So I turned to a more seaworthy topic- the Vikings – at Vikingaliv, a museum devoted to  Vikings. There I learned that the Viking image as fierce sailors and warriors was not accurate; the museum portrayed them as simple farmers forced into occasional forays of plunder and murder along the coasts of England and Ireland. There were models of Viking ships and references to their extensive trading as far as Constantinople and China, but the focus was on their farm houses, their family life and their burial rites, with special attention paid to a 10th century Arab traveler who wrote of the Vikings practice of weekly baths and daily hair combing. Very enlightening.

Desirous to learn a little more about Swedish history, I went to the aptly named Swedish Museum of History. It told the same story as the tour guide and the Viking museum, with more artifacts but no more detail. I was beginning to understand why all my European history courses had failed to mention Sweden- after the Vikings it was not involved in much except local wars with the Danes, Russians and Poles.

Sweden did produce one noteworthy individual – Alfred Nobel, of the Nobel prize fame and the subject of the Nobel Museum. Occupying a prominent place in the Main Square of the Old City, the Nobel Museum traces the life of Mr. Nobel – born in Sweden, invented dynamite and became stinking rich, lived in various places throughout Europe, died without heirs so bequeathed his entire fortune to the founding and funding of the 5 prizes (chemistry, physics, medicine, peace and literature) with the 6th prize in economics added in 1969. Each is awarded annually with great fanfare in Stockholm.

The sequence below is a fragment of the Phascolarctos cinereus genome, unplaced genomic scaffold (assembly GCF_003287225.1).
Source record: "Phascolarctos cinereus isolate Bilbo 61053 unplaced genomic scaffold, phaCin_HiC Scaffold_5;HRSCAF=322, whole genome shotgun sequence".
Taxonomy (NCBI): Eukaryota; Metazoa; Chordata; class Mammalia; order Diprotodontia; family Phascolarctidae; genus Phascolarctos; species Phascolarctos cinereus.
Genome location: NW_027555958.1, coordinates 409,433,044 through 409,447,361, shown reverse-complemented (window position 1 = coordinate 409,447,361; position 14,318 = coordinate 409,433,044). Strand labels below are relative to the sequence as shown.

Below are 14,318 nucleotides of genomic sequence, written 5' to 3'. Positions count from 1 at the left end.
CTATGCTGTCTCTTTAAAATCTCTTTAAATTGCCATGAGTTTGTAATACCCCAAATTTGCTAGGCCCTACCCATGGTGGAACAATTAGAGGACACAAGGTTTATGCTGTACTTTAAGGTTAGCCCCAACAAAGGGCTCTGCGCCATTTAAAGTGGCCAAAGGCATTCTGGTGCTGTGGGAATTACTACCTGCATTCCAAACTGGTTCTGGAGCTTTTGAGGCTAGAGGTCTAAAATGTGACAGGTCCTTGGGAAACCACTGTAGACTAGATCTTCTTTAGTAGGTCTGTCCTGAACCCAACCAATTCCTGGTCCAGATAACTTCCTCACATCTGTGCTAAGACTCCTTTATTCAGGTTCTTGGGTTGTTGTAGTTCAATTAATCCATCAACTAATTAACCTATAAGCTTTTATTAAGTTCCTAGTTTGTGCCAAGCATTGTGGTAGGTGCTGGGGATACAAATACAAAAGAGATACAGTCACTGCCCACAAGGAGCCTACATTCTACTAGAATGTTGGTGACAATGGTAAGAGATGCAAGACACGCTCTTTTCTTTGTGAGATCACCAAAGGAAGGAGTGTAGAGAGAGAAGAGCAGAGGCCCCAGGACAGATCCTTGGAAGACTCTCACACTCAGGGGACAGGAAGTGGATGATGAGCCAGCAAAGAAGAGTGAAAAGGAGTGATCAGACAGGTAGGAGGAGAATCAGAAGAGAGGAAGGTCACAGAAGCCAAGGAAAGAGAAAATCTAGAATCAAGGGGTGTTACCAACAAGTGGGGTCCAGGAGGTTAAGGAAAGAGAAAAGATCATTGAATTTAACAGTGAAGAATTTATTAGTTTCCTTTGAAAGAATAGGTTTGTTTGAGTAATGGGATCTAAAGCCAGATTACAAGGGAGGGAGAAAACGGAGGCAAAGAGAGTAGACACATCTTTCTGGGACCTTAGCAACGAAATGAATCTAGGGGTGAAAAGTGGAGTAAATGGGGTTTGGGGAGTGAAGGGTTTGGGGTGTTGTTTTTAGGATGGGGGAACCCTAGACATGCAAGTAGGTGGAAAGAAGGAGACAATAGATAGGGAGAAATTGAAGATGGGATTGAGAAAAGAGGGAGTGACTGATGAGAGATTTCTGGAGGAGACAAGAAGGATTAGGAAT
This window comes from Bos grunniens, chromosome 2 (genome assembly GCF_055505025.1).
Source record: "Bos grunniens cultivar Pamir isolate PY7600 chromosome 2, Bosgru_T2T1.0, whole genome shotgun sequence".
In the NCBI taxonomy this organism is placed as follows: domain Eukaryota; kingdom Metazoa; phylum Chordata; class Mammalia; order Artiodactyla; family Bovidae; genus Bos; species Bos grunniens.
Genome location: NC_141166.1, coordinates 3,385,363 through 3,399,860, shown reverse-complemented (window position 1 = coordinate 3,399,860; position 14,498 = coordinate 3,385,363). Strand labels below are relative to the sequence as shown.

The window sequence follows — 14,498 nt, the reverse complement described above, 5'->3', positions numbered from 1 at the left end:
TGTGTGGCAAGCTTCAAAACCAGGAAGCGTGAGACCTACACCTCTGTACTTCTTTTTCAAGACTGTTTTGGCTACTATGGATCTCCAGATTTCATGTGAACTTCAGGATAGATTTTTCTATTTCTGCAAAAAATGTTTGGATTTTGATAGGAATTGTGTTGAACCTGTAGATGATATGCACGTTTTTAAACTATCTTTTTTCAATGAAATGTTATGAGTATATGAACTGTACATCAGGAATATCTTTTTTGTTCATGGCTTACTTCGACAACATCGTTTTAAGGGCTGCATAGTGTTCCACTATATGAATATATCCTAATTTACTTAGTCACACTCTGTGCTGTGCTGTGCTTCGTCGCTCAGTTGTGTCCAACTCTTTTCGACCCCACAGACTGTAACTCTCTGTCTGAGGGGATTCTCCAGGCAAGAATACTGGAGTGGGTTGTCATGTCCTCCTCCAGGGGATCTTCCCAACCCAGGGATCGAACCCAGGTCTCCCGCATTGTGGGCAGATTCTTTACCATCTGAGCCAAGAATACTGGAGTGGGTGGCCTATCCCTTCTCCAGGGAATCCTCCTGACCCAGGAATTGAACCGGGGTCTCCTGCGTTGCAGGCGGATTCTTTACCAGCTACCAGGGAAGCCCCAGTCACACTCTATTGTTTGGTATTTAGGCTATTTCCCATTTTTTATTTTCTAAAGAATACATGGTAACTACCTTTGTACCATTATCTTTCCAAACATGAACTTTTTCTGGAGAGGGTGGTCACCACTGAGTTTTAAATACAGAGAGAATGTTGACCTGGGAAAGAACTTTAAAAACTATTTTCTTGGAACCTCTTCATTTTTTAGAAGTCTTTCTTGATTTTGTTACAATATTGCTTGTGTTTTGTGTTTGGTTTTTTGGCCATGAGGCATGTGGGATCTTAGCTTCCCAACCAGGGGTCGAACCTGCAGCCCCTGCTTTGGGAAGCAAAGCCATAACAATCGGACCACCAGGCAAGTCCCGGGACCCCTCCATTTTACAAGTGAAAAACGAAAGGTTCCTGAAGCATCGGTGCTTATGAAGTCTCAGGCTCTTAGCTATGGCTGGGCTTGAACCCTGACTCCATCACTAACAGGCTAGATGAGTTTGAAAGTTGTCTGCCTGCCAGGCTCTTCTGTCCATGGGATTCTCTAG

However wonderful the concept of the Nobel prize or the achievements of its recipients, it does not make for a particularly fascinating museum. A tribute to the Literature Prize winners showcased each person’s name, country, famous works and the reason why he or she was chosen: “So and so was born in …..and raised ….He/she was greatly influenced by ……..The Academy chose so and so because……” Other than giving me ideas of some books to read, the whole thing was boring.

Seeking something more engaging, it was off to the Nobel theatre, which ran short films of 24 Nobel recipients, letting them speak of matters dear to their hearts. The Dahai Lama contributed a film as did Barbara McClintock for her work on corn genetics. Each short film provided appropriate tributes to the awardee, but the entertainment value of the films was fairly limited.

Hoping to see something more interesting, I turned to the artifacts exhibits, but seeing letters written by Einstein or a model of DNA did not excite me. I left shortly afterwards to visit the museum devoted to Sweden’s most famous citizens: ABBA.